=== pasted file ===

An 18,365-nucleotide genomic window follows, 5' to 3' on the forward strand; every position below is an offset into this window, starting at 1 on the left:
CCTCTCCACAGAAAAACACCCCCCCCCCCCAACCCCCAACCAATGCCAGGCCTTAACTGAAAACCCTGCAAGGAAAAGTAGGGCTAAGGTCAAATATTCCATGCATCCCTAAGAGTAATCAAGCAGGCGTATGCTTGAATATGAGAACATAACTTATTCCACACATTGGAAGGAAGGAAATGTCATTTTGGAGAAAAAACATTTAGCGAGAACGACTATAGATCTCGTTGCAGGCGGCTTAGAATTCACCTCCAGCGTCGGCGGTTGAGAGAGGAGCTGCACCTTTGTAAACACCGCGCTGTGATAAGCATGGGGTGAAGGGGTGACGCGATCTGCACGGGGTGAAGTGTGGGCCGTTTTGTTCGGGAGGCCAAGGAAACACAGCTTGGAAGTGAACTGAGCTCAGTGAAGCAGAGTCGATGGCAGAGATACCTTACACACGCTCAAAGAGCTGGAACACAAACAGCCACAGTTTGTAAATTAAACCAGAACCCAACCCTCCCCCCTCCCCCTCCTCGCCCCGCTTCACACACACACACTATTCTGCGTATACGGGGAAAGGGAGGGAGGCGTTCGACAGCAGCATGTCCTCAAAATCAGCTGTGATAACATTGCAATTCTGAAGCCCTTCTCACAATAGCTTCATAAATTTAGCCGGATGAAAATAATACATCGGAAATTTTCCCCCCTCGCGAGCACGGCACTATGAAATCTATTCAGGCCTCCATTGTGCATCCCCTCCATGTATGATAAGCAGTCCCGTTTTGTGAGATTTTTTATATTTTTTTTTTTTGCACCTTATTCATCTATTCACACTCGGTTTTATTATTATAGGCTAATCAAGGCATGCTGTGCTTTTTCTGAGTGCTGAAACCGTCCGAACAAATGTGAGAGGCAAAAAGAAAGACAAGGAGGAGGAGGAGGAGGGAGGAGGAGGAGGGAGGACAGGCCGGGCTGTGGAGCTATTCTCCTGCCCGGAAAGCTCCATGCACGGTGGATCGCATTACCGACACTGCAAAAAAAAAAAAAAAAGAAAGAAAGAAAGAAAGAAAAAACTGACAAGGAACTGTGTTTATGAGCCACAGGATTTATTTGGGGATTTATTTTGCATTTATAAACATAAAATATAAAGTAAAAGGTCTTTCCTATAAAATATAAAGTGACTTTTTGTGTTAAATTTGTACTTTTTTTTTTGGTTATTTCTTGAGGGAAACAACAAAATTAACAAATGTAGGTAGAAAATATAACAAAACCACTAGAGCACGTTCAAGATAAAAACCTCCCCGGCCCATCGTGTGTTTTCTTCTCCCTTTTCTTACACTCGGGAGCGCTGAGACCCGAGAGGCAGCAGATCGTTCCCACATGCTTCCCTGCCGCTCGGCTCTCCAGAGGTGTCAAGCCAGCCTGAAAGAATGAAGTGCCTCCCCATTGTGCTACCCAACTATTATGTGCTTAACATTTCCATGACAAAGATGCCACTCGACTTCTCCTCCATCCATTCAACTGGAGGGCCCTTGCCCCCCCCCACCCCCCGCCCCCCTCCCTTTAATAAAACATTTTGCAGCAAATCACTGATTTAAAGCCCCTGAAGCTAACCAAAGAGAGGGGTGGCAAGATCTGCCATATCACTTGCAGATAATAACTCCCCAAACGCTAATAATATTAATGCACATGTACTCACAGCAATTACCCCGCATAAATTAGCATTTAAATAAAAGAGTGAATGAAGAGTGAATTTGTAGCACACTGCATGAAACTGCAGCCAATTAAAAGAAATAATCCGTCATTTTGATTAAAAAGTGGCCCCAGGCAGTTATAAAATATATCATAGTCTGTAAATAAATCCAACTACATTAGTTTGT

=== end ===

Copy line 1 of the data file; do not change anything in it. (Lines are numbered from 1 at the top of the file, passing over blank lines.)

An 18,365-nucleotide genomic window follows, 5' to 3' on the forward strand; every position below is an offset into this window, starting at 1 on the left: